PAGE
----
The first IDE that I tried out was Atollic TrueSTUDIO for STM32 9.1. For an integrated IDE on Windows, this was rather clumsy to set up. I got it working, but it was far from a one click installer? I had expected it to be more plug and play. For my Mac I setup System Workbench for STM32 from OpenSTM32. Having worked with several Eclipse based tools before, this was easy to setup but it’s kind of clumsy that the supplied downloads (both from OpenSTM32 and ST) have to be started from command line. ST supplies what looks like OSX installers, but these fail miserably and they’ve done so for many years. Given how popular Mac’s are with developers, it’s surprising that they don’t even document this but rather just pretend to have a working solution.
It’s also surprising that we still don’t have proper 1-click installers for stuff like this in 2019. It’s not super hard to install System Workbench with all required dependencies, but it’s far from simple for a novice. They do however provide great written documentation to follow.
Both TrueSTUDIO and Workbench works well. You get access to full debug capabilities via stlink + openocd and both IDE’s are completely free. Workbench is also Open Source. There’s also commercial IDE’s out there that support the STM32F0 family such as Keil’s MDK-ARM and IAR Systems Embedded Workbench. I don’t have $2-5k to drop on testing a platform on my spare time, but if you already have this software it’s probably a little smoother to get things up and compiling.
Working with it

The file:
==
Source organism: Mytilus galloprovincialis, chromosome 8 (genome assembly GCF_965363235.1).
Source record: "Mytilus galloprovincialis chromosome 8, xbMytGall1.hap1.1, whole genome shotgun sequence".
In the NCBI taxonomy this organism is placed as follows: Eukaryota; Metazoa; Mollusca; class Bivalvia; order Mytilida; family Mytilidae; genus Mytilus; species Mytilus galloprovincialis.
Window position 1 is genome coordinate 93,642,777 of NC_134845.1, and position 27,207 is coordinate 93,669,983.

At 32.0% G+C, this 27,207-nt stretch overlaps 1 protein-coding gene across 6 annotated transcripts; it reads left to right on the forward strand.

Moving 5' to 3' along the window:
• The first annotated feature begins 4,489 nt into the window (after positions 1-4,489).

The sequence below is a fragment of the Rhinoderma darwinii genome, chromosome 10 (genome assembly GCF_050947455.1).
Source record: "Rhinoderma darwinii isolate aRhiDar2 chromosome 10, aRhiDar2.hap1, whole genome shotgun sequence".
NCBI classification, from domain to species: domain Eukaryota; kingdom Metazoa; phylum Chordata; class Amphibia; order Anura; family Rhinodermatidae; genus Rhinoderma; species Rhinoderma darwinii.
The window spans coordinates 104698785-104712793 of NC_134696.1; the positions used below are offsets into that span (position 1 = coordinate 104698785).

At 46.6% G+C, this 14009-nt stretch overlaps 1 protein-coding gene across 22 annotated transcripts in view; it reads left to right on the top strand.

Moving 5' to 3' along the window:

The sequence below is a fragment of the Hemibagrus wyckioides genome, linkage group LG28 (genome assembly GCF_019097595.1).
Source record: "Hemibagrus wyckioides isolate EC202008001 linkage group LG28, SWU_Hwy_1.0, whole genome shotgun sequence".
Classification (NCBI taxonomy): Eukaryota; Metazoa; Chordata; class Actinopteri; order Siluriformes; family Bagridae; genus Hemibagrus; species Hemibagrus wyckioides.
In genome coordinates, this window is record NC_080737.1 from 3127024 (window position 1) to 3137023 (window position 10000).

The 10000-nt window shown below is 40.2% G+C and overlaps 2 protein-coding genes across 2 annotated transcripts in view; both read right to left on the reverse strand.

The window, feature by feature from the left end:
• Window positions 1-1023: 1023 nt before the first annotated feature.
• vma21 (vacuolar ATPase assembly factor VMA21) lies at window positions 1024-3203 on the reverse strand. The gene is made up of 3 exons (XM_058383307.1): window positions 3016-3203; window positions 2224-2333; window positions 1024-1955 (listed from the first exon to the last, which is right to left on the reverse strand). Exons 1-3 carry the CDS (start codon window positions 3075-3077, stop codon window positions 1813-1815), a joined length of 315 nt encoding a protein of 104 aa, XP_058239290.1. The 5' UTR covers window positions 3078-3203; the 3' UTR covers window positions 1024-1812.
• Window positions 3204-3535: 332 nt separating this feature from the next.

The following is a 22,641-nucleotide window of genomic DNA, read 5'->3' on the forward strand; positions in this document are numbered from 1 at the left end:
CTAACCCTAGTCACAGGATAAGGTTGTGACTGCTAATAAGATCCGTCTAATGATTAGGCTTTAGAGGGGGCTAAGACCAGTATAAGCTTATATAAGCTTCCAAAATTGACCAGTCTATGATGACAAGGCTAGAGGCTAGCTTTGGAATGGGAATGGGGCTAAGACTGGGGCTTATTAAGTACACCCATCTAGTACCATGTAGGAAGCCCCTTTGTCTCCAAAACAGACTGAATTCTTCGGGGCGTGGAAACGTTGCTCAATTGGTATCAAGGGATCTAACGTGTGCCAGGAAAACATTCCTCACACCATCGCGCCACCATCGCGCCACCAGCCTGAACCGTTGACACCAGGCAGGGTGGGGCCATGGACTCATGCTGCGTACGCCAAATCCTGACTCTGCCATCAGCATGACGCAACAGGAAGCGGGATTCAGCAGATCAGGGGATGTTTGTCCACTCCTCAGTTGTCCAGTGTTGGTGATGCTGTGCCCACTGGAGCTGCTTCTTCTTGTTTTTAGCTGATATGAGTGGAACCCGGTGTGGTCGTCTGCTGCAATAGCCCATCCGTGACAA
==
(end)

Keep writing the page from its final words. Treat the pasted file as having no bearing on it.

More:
STM32’s do not come with anything resembling an Arduino API, so it may take a little getting used to doing everything “manually” if you come from a more “managed platform”. To turn on an output pin, you do something like this:
HAL_GPIO_WritePin(GPIOA, GPIO_PIN_3, GPIO_PIN_SET);
To turn it off, it’s something like this:
HAL_GPIO_WritePin(GPIOA, GPIO_PIN_3, GPIO_PIN_RESET);
Lot’s of CAPS and everything is defined as constants, so having an IDE that has some intellisense to open and inspect is required. It’s nowhere near as “verbal” as Arduino’s digitalWrite, but its just another way to do things? If you play around with several platforms, you’ll soon realise that this is how it works in the MCU-business. Neither Microchip, Atmel, Parallax, STM or any other vendor offer APIs that resemble anything you know already. They all want you to go deep down and toggle registers on the chip rather than use convenient and familiar methods that can gloss over how the chip works.
They do however give you a hardware abstraction layer (HAL). It’s not anywhere near as complex as just working with registers, but it’s also not exactly smooth? To use GPIO you first have to enable the peripheral. Then you use the following commands to set a pin as ouput:
HAL_GPIO_WritePin(GPIOA, GPIO_PIN_3, GPIO_PIN_RESET);
GPIO_InitStruct.Pin = GPIO_PIN_3;
GPIO_InitStruct.Mode = GPIO_MODE_OUTPUT_PP;
GPIO_InitStruct.Pull = GPIO_NOPULL;
GPIO_InitStruct.Speed = GPIO_SPEED_FREQ_LOW;
This is equivalent of Arduino’s single line pinMode command. No problem, it’s just more work. I’m sure this is MUCH faster, but in general I do not care if something is a little slower if it’s easier to remember. If all the code is Open Source so I can learn from it, that will save me in the very few and narrow cases where I need to save a nanosecond or ten? You could of course just write your own pinMode commands if you think this is how it should be.
I know some ppl that prefer to not use any tools and rather go for the 83 page manual for the specific chip, the 91 page programming manual, the 779 page reference for the family of chips or the many hundred of documents detailing how features such as DMA, RTC, PWM will work in detail. If you’re one of them - then good for you as you won’t need to worry about what to do with your spare time?
I on the other hand think good thing they made CubeMX to type all the config out for you and include HAL files 😊
It’s not what I’m used to, but it does the job well and I don’t mind learning multiple ways to skin a cow.